The culture of impunity and the Khashoggi case
Receiving threats has been almost a daily routine for journalist Mine Kırıkkanat, who is currently writing for Cumhuriyet newspaper, one of the dailies fiercely critical of the Justice and Development Party (AK Party) governance.
On June 4, two people posing as police officers searched her house while she was abroad. This is the latest incident in a series of physical intimidations, a trend that is becoming alarming. What is most worrying is not just the incidents themselves but the culture of impunity about these incidents.
Kırıkkanat was lucky since she had not become a victim of the wave of attacks that involved physical violence targeting journalists.
On May 10, Selim Demirağ, a columnist for the ultra-nationalist daily Yeni Çağ in Ankara, was beaten by a six-man mob in front of his house. On May 15, journalist İdris Özyol in the southern province of Antalya was beaten outside the office of his paper. That was followed by an assault on May 20 against Ergin Çevik, chief editor of a local news website. On May 24, journalist Hakan Denizli was shot in the leg by an unidentified gunman in the southern province of Adana. These journalists were relatively less known by the wider public in Turkey. But on May 24 Sabahattin Önkibar, a journalist well-known by the public across Turkey, was beaten in Ankara 300 meters from his home.
In their statements to the media, the journalists said they were victims of premeditated attacks; that they were targeted because of their critical views of the ruling coalition and that the aim was intimidation.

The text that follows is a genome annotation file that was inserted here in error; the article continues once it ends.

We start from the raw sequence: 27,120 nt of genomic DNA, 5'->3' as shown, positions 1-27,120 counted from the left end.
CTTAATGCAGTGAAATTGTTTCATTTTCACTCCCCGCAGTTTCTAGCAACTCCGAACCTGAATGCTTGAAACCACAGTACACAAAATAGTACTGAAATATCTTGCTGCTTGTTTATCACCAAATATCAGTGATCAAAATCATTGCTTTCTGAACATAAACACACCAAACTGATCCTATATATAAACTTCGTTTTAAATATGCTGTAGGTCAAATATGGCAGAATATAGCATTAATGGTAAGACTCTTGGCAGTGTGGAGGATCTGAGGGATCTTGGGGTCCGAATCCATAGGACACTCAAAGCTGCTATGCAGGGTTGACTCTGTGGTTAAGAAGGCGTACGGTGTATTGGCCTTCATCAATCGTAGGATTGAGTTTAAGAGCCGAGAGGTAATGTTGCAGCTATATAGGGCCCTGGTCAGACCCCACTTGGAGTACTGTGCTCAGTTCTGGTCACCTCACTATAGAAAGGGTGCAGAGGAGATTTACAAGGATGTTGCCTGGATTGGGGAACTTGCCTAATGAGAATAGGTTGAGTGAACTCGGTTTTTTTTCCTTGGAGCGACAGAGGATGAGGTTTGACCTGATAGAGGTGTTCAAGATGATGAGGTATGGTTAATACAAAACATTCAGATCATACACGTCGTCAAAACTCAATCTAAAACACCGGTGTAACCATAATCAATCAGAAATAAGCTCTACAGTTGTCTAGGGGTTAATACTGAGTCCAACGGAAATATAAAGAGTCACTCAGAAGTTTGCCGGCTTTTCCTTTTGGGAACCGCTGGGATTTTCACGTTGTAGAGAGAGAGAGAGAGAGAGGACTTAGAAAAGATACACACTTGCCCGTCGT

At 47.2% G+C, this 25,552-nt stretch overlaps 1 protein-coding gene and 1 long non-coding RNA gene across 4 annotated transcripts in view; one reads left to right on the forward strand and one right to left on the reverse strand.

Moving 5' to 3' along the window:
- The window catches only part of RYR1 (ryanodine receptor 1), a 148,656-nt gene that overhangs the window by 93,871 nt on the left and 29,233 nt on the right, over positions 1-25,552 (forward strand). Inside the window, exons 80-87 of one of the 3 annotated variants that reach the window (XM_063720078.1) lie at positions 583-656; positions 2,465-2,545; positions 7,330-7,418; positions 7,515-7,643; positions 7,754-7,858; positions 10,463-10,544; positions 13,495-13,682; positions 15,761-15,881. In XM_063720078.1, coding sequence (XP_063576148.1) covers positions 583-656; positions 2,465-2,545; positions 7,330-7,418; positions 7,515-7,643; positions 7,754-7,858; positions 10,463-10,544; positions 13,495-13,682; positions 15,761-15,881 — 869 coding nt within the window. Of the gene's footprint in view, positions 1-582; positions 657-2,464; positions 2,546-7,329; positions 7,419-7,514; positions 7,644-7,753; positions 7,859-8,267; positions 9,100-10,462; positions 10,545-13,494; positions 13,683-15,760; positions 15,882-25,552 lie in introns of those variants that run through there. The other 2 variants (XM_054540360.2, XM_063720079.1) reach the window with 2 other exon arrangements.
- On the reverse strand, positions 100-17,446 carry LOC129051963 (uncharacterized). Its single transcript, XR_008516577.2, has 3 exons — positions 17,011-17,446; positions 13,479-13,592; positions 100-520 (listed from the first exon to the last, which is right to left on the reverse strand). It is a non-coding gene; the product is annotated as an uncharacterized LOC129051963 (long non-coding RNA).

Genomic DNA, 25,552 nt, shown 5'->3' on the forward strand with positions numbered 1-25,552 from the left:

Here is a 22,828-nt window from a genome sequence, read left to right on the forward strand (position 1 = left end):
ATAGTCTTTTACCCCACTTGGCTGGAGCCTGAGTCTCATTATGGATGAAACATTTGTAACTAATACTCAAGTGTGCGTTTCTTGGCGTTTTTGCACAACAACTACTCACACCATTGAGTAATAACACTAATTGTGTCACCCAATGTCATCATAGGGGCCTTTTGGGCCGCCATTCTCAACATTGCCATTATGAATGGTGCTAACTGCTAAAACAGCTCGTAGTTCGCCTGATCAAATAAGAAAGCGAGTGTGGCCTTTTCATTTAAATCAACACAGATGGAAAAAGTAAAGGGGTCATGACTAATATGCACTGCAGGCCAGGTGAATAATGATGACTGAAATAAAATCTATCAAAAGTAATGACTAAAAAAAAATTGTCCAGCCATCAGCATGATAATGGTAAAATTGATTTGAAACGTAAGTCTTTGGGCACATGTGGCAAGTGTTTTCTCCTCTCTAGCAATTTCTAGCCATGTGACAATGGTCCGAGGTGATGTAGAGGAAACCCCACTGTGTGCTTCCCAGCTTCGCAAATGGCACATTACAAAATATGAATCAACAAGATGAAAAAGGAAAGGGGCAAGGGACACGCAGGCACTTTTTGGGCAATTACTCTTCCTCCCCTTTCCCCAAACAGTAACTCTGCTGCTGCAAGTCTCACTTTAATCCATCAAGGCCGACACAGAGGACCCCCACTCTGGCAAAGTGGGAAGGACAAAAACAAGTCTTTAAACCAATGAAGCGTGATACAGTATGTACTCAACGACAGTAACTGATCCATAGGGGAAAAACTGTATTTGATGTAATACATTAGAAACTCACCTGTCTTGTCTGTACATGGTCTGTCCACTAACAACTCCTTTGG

Unfortunately, in cases were the assaulters were apprehended, they were all released after their testimonies were taken.
The culture of impunity on attacks against journalists might not be a huge concern in terms of the domestic agenda for the ruling elites. Yet that could be a headache on international platforms, especially at a time when the murder of Jamal Khashoggi will come once again under the spotlight these coming days.
Khashoggi, a Washington Post columnist who had become a vocal critic of Saudi Crown Prince Mohammed bin Salman, disappeared after entering the Saudi consulate in Istanbul on Oct. 2. He is believed to have been murdered and dismembered by a hit squat which came from Saudi Arabia.
Convinced that the crown prince, commonly known by his initials MbS and considered the de facto ruler of Saudi Arabia, ordered the killing, the Turkish administration had campaigned for the responsibles to be brought to justice. Initially denying any involvement, it was thanks to evidence provided by Turkey that made the Saudi government back down. It acknowledged that Khashoggi was killed inside the consulate in Istanbul, saying he died during a fistfight and starting prosecution against a dozen officials.
But the Saudis have failed to convince that the trial of government operatives allegedly behind the brutal murder will take place in accordance with international standards. It has resisted growing demands for transparency for the closed-door trials.
While Turkey issued requests for Interpol warrants for at least 20 suspects, a U.N. judicial expert tasked with investigating the murder is expected to release her report soon. Agnes Callamard, the U.N. special rapporteur leading an independent human rights inquiry into the killing, has been highly critical of the legal process in Saudi Arabia.
The Khashoggi case will obviously be at the top of the agenda of the U.N. Human Rights Council’s summer session which will start on June 24.
It will no doubt come under the spotlight during the media freedom conference in London on July 10. Co-hosted by Canada and the U.K., journalists, civil society and governments are invited to participate in discussions about press freedom and the importance of defending the media against censorship, imprisonment, personal attacks and abuse.
The conference can serve as an important venue for the Turkish Foreign Minister Mevlüt Çavuşoğlu, who has been invited to London, to exert pressure on the Saudis. Yet the culture of impunity on attacks against journalists in Turkey might weaken his hands when he might speak about the culture of impunity in Saudi Arabia.